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Dear White People

It’s really a thrill to see a film this sharp, concerning the subject of race, get a decent amount of distribution. On the other hand, it’s sobering (but expected) that barely anyone is bothering to see it. And the racial polarization in the U.S. will only continue, if people continue to turn a blind eye. It wasn’t always this way. For instance, Spike Lee’s name has come up frequently when I’ve read about “Dear White People”, even though he has nothing to do with the film whatsoever. But the comparisons to a pair of early Spike Lee joints are perfectly apt.

“School Daze”, a 1988 Lee musical set at an all-black college, is one of the examples. And 1989’s masterful “Do the Right Thing” is the other. “School Daze” pulled down about 15 million in 1988, which would translate into about twice that amount in 2014 dollars. “Do the Right Thing” grossed over 37 million worldwide in 1989. “Dear White People” has garnered under three million, so far. I doubt it will break five. So much for progress.

As I previewed on this blog almost three weeks ago, “Dear White People” focuses mainly on the lives of African-American students at an Ivy League college. Outnumbered by whites, and with racial tensions already coming to a head, the situation at the college is exacerbated by a group of white students throwing an “African-American themed” party. Riddled with stereotypes and various caricature representations, the gathering rapidly fuels what promises to become a violent confrontation.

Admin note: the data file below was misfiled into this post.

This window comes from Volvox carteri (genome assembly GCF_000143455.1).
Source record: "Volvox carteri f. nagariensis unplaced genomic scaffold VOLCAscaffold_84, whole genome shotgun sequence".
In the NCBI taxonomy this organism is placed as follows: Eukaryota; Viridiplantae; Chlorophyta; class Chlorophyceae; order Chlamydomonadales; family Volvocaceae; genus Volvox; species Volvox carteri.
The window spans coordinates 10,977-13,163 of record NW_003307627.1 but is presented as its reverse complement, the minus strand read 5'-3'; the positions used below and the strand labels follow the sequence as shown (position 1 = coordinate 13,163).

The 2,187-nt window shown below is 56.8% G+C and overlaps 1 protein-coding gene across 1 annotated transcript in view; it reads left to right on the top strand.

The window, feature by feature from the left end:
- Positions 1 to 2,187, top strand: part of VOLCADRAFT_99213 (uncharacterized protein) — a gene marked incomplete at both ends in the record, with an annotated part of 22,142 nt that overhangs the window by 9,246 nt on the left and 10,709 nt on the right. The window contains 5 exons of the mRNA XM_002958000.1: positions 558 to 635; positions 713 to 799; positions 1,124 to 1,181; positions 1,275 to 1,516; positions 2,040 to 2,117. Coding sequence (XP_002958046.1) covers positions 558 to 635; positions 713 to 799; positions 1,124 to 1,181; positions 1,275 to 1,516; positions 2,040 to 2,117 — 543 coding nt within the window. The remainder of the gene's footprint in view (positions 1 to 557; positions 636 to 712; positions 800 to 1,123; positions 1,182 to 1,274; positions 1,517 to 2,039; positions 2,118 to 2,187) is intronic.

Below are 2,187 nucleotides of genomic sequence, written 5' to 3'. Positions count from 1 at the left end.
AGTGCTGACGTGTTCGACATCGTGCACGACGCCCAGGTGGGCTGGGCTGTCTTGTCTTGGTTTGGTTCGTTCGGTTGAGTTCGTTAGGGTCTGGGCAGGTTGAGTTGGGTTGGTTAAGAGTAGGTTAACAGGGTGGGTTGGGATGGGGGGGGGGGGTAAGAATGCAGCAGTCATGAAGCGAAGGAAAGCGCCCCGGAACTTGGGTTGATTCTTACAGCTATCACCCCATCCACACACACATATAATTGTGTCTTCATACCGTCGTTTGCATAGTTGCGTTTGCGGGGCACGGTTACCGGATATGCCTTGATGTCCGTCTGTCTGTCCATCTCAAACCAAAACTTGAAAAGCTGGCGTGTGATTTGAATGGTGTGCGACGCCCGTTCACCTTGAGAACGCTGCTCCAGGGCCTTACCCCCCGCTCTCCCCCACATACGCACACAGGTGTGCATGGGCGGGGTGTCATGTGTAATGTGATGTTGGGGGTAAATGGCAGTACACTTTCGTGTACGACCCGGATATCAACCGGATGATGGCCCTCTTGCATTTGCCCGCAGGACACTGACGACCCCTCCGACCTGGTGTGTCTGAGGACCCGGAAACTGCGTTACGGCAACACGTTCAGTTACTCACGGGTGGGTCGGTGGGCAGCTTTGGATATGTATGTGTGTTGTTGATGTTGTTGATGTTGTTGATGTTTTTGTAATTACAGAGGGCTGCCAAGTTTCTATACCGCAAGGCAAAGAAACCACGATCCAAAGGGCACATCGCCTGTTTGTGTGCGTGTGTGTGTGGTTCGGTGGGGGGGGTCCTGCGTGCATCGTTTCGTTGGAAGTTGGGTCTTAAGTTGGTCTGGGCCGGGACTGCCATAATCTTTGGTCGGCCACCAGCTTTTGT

“Dear White People” was written and directed by Justin Simien, and it is his feature debut. It’s a very solid start. Mr. Simien has assembled a talented cast, with key roles going to Tessa Thompson as college radio host Samantha “Sam” White, and Tyler James Williams as a brainy, closeted-gay kid named Lionel. They are the standouts, but there’s also fine work from Teyonah Parris as “Coco”, Kyle Gallner as Kurt, and Brandon P. Bell as Troy. And the excellent Dennis Haysbert also appears as Dean Fairbanks.

Honestly, this timely satire misses the mark almost as often as it hits it. But when it does land, the blow is usually quite solid. It’s a bit haphazard, and occasionally guilty of seeming forced, but the climax is dead-on, and the stills presented during the credits will leave you aghast. Do we penalize “Dear White People” for not being as audacious and pointed as Spike lee’s early work? Absolutely not. I understand the comparisons, but Mr. Simien’s approach is far more gentle and optimistic.

What would be great is if works like “Dear White People” became much more prevalent. I am on record as calling Spike Lee’s “Do the Right Thing”, a work of genius. “Dear White People” is not, but the mostly attuned screenplay more than makes up for the occasional lapses. And the promise of Mr. Simien’s accomplishment is that possibly we’ll someday soon have a film of this nature, where an observer doesn’t feel the need to mention Spike Lee at all. I’m impressed by the accomplishment of “Dear White People”. But I’ll  bet Justin Simien’s sophomore effort will be even better.

Grade:  B


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